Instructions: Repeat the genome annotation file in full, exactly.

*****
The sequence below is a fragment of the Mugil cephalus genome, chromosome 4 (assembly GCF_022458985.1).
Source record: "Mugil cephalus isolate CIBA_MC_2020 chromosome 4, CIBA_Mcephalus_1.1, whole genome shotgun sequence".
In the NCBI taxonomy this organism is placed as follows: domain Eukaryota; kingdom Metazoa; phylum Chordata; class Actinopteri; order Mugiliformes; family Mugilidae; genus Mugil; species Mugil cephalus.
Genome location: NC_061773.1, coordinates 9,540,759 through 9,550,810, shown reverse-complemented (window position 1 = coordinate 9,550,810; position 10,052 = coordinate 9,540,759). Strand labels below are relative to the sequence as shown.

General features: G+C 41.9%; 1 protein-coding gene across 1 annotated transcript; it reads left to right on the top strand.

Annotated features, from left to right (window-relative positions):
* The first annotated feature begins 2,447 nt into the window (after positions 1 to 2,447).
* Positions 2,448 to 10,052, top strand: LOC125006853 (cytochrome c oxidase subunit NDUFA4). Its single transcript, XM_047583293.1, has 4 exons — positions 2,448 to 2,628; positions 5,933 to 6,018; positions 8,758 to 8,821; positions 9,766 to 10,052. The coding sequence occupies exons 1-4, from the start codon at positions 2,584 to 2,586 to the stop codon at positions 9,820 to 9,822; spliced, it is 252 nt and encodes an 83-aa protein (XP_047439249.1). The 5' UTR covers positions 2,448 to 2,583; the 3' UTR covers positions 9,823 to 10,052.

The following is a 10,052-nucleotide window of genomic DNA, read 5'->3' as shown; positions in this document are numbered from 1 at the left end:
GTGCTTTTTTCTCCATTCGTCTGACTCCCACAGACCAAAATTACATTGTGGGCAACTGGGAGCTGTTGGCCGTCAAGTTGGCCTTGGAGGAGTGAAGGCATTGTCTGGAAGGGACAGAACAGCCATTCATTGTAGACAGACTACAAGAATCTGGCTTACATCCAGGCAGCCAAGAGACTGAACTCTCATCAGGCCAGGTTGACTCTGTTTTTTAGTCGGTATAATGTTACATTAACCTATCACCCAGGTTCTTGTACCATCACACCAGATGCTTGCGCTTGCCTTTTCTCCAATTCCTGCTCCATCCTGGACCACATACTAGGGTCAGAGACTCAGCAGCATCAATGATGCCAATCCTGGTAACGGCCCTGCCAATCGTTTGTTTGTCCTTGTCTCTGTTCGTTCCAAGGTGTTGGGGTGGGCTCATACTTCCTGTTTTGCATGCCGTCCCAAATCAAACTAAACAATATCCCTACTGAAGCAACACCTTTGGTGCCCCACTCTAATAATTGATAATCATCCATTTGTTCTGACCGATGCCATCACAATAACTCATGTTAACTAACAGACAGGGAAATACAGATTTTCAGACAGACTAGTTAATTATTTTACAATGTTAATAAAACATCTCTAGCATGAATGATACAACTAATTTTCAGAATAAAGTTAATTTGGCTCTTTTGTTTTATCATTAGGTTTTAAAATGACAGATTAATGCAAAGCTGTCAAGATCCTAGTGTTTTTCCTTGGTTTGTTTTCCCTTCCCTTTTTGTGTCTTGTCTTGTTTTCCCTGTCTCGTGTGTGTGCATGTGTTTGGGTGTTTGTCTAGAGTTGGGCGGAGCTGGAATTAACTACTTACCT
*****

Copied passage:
The sequence below is a fragment of the Mugil cephalus genome, chromosome 4 (assembly GCF_022458985.1).
Source record: "Mugil cephalus isolate CIBA_MC_2020 chromosome 4, CIBA_Mcephalus_1.1, whole genome shotgun sequence".
In the NCBI taxonomy this organism is placed as follows: domain Eukaryota; kingdom Metazoa; phylum Chordata; class Actinopteri; order Mugiliformes; family Mugilidae; genus Mugil; species Mugil cephalus.
Genome location: NC_061773.1, coordinates 9,540,759 through 9,550,810, shown reverse-complemented (window position 1 = coordinate 9,550,810; position 10,052 = coordinate 9,540,759). Strand labels below are relative to the sequence as shown.

General features: G+C 41.9%; 1 protein-coding gene across 1 annotated transcript; it reads left to right on the top strand.

Annotated features, from left to right (window-relative positions):
* The first annotated feature begins 2,447 nt into the window (after positions 1 to 2,447).
* Positions 2,448 to 10,052, top strand: LOC125006853 (cytochrome c oxidase subunit NDUFA4). Its single transcript, XM_047583293.1, has 4 exons — positions 2,448 to 2,628; positions 5,933 to 6,018; positions 8,758 to 8,821; positions 9,766 to 10,052. The coding sequence occupies exons 1-4, from the start codon at positions 2,584 to 2,586 to the stop codon at positions 9,820 to 9,822; spliced, it is 252 nt and encodes an 83-aa protein (XP_047439249.1). The 5' UTR covers positions 2,448 to 2,583; the 3' UTR covers positions 9,823 to 10,052.

The following is a 10,052-nucleotide window of genomic DNA, read 5'->3' as shown; positions in this document are numbered from 1 at the left end:
GTGCTTTTTTCTCCATTCGTCTGACTCCCACAGACCAAAATTACATTGTGGGCAACTGGGAGCTGTTGGCCGTCAAGTTGGCCTTGGAGGAGTGAAGGCATTGTCTGGAAGGGACAGAACAGCCATTCATTGTAGACAGACTACAAGAATCTGGCTTACATCCAGGCAGCCAAGAGACTGAACTCTCATCAGGCCAGGTTGACTCTGTTTTTTAGTCGGTATAATGTTACATTAACCTATCACCCAGGTTCTTGTACCATCACACCAGATGCTTGCGCTTGCCTTTTCTCCAATTCCTGCTCCATCCTGGACCACATACTAGGGTCAGAGACTCAGCAGCATCAATGATGCCAATCCTGGTAACGGCCCTGCCAATCGTTTGTTTGTCCTTGTCTCTGTTCGTTCCAAGGTGTTGGGGTGGGCTCATACTTCCTGTTTTGCATGCCGTCCCAAATCAAACTAAACAATATCCCTACTGAAGCAACACCTTTGGTGCCCCACTCTAATAATTGATAATCATCCATTTGTTCTGACCGATGCCATCACAATAACTCATGTTAACTAACAGACAGGGAAATACAGATTTTCAGACAGACTAGTTAATTATTTTACAATGTTAATAAAACATCTCTAGCATGAATGATACAACTAATTTTCAGAATAAAGTTAATTTGGCTCTTTTGTTTTATCATTAGGTTTTAAAATGACAGATTAATGCAAAGCTGTCAAGATCCTAGTGTTTTTCCTTGGTTTGTTTTCCCTTCCCTTTTTGTGTCTTGTCTTGTTTTCCCTGTCTCGTGTGTGTGCATGTGTTTGGGTGTTTGTCTAGAGTTGGGCGGAGCTGGAATTAACTACTTACCT